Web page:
Intention-to-treat analyses found no differences in safety (one severe adverse event in the stabilisation condition only) or efficacy (effect sizes: CAPS –0.04 and HTQ 0.20) between the two conditions.
Directly targeting traumatic memories through 12 h of EMDR in refugee patients needing specialised treatment is safe, but is only of limited efficacy.
This study examines late consequences of war and migration in both non-clinical and clinical samples of child survivors of World War II. This is one of the very few studies on the mental health of children who were subjected to internment in camps, hiding, and violence under Japanese occupation in the Far East. It provides a unique case to learn about the significance of experiences of war and migration in later life.
Long-term sequelae of the Japanese persecution in the Dutch East Indies (DEI) in child survivors were studied by analyzing sets of standardized questionnaires of 939 persons. Instruments dealt with post-traumatic responses, general health, and dissociation. Participants were recruited through community services and registers of clinical services. Discriminant analyses were conducted to evaluate the significance of early experiences in determining group belonging.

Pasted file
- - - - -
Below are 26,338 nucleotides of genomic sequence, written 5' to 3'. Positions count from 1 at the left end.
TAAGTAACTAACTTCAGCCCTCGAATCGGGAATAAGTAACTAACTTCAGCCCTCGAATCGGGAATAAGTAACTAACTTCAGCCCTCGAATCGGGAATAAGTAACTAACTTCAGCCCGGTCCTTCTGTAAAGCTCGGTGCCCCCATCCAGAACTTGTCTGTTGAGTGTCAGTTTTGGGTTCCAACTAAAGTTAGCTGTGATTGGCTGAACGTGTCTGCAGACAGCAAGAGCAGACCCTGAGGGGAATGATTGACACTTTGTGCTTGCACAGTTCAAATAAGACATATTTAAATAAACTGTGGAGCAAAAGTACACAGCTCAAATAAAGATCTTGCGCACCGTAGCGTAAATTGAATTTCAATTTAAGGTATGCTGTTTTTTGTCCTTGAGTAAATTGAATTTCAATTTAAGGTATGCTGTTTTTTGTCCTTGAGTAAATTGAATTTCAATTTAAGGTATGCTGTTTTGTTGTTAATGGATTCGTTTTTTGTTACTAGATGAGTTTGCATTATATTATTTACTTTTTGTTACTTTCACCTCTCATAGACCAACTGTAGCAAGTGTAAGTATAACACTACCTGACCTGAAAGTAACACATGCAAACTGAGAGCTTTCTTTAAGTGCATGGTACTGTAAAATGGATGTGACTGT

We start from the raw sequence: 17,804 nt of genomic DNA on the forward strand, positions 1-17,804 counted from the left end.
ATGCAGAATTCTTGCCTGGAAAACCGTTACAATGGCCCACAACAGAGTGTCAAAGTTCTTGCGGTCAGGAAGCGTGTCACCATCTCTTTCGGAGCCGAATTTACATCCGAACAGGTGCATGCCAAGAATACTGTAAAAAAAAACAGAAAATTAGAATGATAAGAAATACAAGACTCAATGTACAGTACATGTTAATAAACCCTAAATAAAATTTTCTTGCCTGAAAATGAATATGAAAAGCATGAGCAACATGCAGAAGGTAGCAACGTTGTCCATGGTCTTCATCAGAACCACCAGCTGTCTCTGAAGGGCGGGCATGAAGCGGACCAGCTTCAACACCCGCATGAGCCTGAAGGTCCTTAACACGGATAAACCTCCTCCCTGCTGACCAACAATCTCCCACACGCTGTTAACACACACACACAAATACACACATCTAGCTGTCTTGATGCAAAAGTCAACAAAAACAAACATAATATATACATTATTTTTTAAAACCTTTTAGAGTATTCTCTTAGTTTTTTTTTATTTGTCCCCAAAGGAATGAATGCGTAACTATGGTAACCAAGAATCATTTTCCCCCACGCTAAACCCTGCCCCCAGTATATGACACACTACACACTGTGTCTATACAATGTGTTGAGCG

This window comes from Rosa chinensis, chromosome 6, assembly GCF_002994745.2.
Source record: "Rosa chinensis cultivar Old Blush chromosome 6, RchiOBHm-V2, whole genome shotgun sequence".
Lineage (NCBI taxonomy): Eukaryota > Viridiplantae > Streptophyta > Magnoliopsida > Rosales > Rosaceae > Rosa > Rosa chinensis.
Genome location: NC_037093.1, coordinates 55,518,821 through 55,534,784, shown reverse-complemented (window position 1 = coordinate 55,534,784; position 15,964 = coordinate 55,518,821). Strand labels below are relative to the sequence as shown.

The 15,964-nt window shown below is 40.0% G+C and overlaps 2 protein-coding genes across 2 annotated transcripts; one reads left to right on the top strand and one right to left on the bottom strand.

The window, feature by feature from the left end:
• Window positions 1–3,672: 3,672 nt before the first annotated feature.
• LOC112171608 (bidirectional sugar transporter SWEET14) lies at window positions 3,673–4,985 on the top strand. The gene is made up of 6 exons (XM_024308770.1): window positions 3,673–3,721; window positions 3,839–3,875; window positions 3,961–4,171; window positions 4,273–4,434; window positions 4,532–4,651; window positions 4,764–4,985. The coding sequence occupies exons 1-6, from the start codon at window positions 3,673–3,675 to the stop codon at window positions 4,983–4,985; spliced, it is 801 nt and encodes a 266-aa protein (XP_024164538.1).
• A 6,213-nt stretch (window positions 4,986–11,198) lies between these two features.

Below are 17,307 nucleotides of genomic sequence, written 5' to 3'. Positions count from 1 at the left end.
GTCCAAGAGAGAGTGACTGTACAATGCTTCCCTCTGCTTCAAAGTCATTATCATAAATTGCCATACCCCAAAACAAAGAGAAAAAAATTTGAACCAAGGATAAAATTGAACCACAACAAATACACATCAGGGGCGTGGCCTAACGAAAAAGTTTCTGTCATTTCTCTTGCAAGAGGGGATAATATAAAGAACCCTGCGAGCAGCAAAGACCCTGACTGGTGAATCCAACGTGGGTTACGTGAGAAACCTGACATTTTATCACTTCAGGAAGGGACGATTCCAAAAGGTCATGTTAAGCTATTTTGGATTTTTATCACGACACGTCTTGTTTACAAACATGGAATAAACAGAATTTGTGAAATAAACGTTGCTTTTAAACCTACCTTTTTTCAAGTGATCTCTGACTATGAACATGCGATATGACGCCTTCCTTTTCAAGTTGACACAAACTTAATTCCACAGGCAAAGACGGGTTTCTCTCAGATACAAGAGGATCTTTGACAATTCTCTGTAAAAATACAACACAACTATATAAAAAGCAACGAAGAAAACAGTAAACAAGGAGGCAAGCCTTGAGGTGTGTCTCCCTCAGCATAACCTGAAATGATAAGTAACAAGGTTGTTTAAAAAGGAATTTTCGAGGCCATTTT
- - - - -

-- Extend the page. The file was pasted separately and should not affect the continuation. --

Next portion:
Compared with age-matched controls that lived through the German occupation in the Netherlands during World War II, the child survivors from the DEI reported both more trauma-related experiences and mental health disturbances in later life. In particular, the number of violent events during the war, among which especially internment in a camp, contributed to the variation among groups, in support of the significance of these disruptive experiences at older age.
The results underline the long-term significance of World War II-related traumatic experiences in the population of elderly child survivors who spent their childhood in the former DEI.
Very little is known on the impact of recurrent disasters on mental health.
The present study examines the immediate impact of a recurrent flood on mental health and functioning among an affected population in the rural district of Bahraich, Uttar Pradesh, India, compared with a population in the same region that is not affected by floods.
The study compared 318 affected respondents with 308 individuals who were not affected by floods. Symptoms of anxiety and depression were assessed by the Hopkins Symptom Checklist-25 (HSCL-25). Psychological and physical functioning was assessed by using the Short Form-12 (SF-12).